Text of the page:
These ladies show their skills with the “Little Botz” robotics remote control at the Telekom Malaysia booth in conjunction with Kuala Lumpur Converge exhibition at the Kuala Lumpur Convention Centre yesterday. The exhibition promoting the latest communication and digital technology ends today. — Picture by Bernama
Contestants try to eat each other out in the King of Fruits durian eating contest at the ‘MyBest Buy’ carnival promoting Malaysia fruits in Kota Baru, Kelantan, yesterday. — Picture by Bernama
Syed Amir Asyraf Syed Hamdan, in tears, being escorted out of the magistrate court in Sepang yesterday. The 20-year-old lorry driver was charged with five counts of providing support to Islamic State via social media. No plea was recorded. Earlier, he pleaded guilty at the Sessions Court for possessing a hand grenade, a pistol and 24 rounds of ammunition on Aug 27. Judge Harith Sham Mohamed Yasin set Oct 21 for sentencing. — Picture by Bernama
NEW YORK — Mohamad Bashir Lap, one of two Malaysians being held at the Guantanamo Bay detention camp may be transferred to Malaysia but he will have to continue with the deradicalisation process in prison, said Deputy Prime Minister Datuk Seri Ahmad Zahid Hamidi.
He said this was conveyed to him during a meeting he had on Wednesday with Lee Wolowsky, the United States Special Envoy for Guantanamo Closure.
“This possibility is in tandem with our efforts to bring home Malaysian detainees in Guantanamo Bay,” said Zahid, who is also the home minister.
Zahid is leading the Malaysian delegation to the 71st session of the United Nations General Assembly here.
Mohamad Bashir and Mohd Farik Amin are the two Malaysians being held at Guantanamo since 2006 for their involvement with the Jemaah Islamiyah militant group in early 2000.
They are also alleged to have been involved in bombing at the JW Marriott Hotel in Jakarta in 2003 and detained in Bangkok that year.
Zahid said the US Periodic Review Board, by consensus, determined that “continued law of war detention of detainees remains necessary to protect against a continuing significant threat to the security of the United States”.
“However, the United States informed us of the possibility of one of them (Mohamad Bashir) being sent back to Malaysia, but he has to continue to undergo the deradicalisation process,” he said.
As such, Zahid said, a high-level committee under his chairmanship would be established immediately for this purpose.
The committee would comprise representatives from the Home Ministry, Foreign Ministry, Defence Ministry, National Security Council, Attorney-General’s Chambers, Police, Prisons Department and Immigration Department, he said.
Zahid said he extended an invitation to Wolowsky to visit Malaysia to explain to the committee the requirements and conditions for the transfer of Bashir to Malaysia.
“I am confident the Malaysian deradicalisation programme can rehabilitate the Malaysian detainee,” he said, adding that the programme had a 97.5 per cent success rate and was recognised by international authorities including Interpol.
“I informed Wolowsky the Prevention of Terrorism Board undertakes an evaluation of individuals placed under the deradicalisation programme,” he said.
In fact, he said, the Prevention of Terrorism Act provided for use of the Electronic Monitoring Device or EMD on such individuals.
Zahid said transferring detainees to Malaysia did not mean Malaysia was colluding in the matter of terrorist activities in any country.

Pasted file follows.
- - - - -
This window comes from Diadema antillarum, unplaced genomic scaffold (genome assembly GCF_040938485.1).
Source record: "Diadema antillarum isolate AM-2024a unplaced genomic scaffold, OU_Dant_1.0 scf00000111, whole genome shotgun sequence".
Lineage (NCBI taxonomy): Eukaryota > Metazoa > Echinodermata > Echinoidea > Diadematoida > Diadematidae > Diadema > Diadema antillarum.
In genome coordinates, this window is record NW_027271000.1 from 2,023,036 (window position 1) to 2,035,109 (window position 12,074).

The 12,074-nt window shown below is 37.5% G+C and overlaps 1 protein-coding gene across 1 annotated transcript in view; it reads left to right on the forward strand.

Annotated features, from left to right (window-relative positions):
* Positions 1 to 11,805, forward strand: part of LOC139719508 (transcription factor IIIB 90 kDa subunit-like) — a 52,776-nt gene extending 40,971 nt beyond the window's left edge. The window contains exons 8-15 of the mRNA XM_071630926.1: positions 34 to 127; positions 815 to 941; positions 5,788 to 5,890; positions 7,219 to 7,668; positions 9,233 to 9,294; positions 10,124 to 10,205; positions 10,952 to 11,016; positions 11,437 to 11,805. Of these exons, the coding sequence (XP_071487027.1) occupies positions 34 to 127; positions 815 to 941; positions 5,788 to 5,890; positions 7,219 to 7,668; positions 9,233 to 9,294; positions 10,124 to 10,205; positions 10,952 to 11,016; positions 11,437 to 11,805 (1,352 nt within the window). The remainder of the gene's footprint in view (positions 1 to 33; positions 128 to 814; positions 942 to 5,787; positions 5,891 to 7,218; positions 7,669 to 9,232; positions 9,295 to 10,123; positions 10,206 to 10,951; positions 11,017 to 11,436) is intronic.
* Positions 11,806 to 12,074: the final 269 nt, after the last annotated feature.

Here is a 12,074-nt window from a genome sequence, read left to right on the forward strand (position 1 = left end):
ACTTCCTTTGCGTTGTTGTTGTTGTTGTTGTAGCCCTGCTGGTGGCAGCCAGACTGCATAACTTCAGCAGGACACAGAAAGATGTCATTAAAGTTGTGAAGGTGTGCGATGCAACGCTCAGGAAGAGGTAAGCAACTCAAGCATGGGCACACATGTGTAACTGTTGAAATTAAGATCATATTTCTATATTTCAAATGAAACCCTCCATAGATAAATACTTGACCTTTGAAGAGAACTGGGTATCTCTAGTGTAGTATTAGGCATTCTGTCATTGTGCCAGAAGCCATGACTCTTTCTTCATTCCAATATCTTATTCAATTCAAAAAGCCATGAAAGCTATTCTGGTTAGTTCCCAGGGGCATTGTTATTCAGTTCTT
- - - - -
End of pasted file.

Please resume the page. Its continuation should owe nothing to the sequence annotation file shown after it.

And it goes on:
“What is important for us is the government’s concern for Malaysian citizens detained for a long time without trial in other countries,” he said.
KUALA LUMPUR — Barisan Nasional will create a panel to consolidate member parties’ views on the Election Commission’s proposed redelineation, Datuk Seri Najib Razak said.
This committee will compile diverse opinions for a counter proposal to the EC, said the prime minister and BN chairman.
“There are many effects (from the redelineation), various aspects need to be taken into consideration, therefore we decided all BN component parties will consolidate our views through a committee chaired by the BN secretary-general and be made up of all secretaries-general of BN parties to standardise BN’s counter proposal,” he told reporters after chairing the BN Supreme Council meeting yesterday.
“Hopefully we will come to a decision that is fair to all parties involved.”
He said BN components have various objections to the proposed redelineation, and stressed there were also dissatisfaction from Umno.
Opposition lawmakers have alleged the redelineation was designed to favour Umno.
“It would not be right to say that Umno accepts (the proposal). No. Even Umno has many views against this initial proposal by the EC,” he said.
The EC is proposing to redraw the boundaries of 12 parliamentary and 34 state constituencies in the peninsula and create 13 new state seats in Sabah.
The move was met with criticism not only from the usual sources in the Opposition, but also some in the ruling BN, including MCA and Gerakan, which voiced concerns over the apparent segregation of voters along ethnic lines.
Meanwhile, Gerakan is maintaining its individual objection to the Election Commission’s proposed redelineation despite the formation of a Barisan Nasional committee to compile such complaints.
Gerakan president Datuk Seri Mah Siew Keong told reporters this after the BN Supreme Council where Najib announced the panel.
“We brought it up today that some of the changes are not fair, so Gerakan will press ahead with our objection against some of the constituencies,” Mah said.
According to the EC, objections to the recommendations can only be made by the state government, local authorities partly or partially included in the redelineation exercise, or a group of no fewer than 100 registered voters of an affected constituency.
Mah had previously said the redelineation would give DAP an advantage in several constituencies that Gerakan will be contesting. — Malay Mail Online